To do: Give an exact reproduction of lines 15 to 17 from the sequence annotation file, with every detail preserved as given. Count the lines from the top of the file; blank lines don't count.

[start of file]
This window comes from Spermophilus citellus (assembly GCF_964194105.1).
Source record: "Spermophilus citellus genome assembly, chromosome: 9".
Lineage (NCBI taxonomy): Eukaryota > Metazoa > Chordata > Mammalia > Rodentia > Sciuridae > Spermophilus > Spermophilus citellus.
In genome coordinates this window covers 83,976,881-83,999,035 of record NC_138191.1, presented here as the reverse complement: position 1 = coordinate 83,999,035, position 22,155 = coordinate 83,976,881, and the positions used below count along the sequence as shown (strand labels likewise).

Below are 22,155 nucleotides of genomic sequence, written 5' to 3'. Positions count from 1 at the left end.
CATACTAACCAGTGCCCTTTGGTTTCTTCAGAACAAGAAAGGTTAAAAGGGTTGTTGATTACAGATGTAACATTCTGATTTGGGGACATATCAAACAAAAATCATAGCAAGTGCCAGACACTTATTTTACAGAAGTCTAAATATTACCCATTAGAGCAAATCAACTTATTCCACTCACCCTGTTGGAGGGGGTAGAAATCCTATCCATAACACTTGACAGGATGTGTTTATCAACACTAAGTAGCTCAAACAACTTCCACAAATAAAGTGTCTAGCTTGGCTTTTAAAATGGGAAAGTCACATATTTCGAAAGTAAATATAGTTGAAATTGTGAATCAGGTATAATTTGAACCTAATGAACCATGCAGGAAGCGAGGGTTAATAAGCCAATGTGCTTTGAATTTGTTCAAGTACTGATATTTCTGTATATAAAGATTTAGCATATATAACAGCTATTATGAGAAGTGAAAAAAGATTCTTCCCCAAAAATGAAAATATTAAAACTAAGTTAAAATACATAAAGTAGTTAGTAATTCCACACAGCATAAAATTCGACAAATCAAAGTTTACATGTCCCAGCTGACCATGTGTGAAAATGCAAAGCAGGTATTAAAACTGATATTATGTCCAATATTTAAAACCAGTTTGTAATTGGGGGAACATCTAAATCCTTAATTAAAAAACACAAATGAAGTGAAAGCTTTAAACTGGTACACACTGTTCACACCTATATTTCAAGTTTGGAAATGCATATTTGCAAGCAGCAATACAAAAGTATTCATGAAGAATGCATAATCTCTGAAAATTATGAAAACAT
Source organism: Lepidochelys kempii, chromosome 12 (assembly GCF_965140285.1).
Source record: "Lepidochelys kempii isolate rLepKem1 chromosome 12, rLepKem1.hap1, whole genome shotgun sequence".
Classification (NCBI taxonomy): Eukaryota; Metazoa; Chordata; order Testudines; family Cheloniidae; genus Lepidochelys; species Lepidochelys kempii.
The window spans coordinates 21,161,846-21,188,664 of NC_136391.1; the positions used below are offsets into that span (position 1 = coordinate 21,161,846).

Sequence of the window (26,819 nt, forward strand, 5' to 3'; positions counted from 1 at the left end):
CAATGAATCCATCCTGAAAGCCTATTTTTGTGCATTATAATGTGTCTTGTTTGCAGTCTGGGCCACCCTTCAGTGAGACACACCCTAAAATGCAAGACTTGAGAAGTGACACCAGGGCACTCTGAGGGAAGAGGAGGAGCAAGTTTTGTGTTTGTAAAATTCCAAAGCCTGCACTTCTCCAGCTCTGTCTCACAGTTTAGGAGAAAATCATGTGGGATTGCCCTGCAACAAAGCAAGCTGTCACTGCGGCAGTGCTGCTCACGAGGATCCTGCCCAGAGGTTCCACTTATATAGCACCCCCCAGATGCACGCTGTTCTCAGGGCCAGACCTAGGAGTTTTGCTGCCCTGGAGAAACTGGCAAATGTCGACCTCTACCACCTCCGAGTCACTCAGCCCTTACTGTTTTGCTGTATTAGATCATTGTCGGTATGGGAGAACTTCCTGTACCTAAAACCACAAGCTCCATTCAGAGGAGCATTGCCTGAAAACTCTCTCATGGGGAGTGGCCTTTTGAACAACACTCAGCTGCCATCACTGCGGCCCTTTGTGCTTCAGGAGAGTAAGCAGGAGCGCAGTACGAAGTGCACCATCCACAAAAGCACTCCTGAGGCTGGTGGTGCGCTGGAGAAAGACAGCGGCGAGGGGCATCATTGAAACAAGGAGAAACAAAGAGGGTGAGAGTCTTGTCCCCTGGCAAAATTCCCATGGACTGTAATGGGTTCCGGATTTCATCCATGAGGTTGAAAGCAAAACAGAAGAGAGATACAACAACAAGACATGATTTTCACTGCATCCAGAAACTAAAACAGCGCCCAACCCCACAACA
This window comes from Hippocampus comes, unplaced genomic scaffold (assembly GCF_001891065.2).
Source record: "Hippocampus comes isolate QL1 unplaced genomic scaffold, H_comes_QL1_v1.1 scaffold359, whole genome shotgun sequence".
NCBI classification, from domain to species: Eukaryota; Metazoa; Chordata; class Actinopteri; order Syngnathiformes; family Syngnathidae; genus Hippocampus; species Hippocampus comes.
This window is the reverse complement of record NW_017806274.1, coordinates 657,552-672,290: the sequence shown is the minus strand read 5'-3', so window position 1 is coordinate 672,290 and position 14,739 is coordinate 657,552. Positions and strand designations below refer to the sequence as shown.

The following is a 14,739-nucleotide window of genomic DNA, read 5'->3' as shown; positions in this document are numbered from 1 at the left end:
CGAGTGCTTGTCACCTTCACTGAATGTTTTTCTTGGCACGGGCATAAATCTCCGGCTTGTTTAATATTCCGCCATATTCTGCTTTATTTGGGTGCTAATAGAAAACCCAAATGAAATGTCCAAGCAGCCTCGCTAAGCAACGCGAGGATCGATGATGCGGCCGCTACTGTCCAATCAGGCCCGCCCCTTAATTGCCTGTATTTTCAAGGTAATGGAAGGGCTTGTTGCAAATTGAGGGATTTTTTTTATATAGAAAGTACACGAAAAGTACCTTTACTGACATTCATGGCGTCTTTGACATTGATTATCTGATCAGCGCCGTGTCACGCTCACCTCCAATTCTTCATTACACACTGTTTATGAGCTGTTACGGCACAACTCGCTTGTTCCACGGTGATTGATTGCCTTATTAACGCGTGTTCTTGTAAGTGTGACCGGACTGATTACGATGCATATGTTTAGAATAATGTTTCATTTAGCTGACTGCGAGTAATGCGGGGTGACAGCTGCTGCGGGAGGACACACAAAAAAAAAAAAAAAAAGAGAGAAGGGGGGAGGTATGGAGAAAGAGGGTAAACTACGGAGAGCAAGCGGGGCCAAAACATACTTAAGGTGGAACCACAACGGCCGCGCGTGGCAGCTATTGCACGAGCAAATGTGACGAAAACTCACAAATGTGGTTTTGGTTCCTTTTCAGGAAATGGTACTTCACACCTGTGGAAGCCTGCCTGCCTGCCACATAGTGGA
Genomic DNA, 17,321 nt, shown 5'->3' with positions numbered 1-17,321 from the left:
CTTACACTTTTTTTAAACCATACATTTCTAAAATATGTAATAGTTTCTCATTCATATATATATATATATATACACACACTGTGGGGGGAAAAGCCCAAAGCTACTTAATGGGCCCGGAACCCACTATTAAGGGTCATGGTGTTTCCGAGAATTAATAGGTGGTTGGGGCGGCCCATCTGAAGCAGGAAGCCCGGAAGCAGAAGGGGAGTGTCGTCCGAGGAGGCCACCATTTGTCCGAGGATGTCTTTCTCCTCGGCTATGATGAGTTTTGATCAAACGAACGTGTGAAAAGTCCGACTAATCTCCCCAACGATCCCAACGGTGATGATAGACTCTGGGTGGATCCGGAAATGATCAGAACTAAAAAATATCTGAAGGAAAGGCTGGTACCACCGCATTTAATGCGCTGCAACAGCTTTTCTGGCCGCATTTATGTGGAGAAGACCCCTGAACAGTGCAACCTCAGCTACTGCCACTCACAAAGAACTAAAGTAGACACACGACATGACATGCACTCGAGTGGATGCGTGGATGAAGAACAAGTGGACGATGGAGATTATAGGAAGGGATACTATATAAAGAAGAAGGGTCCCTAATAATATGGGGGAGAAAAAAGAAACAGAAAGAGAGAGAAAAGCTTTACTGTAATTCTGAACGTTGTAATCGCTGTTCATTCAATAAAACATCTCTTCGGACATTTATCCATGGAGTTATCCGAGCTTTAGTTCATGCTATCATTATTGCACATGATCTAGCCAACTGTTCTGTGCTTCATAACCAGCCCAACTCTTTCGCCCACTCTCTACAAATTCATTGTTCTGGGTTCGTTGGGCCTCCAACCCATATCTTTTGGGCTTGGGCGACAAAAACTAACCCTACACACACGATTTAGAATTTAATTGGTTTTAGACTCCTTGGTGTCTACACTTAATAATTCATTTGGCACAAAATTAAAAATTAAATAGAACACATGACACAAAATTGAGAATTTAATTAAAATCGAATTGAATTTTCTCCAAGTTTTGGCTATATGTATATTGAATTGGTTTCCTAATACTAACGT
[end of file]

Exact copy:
NCBI classification, from domain to species: Eukaryota; Metazoa; Chordata; class Actinopteri; order Syngnathiformes; family Syngnathidae; genus Hippocampus; species Hippocampus comes.
This window is the reverse complement of record NW_017806274.1, coordinates 657,552-672,290: the sequence shown is the minus strand read 5'-3', so window position 1 is coordinate 672,290 and position 14,739 is coordinate 657,552. Positions and strand designations below refer to the sequence as shown.

The following is a 14,739-nucleotide window of genomic DNA, read 5'->3' as shown; positions in this document are numbered from 1 at the left end: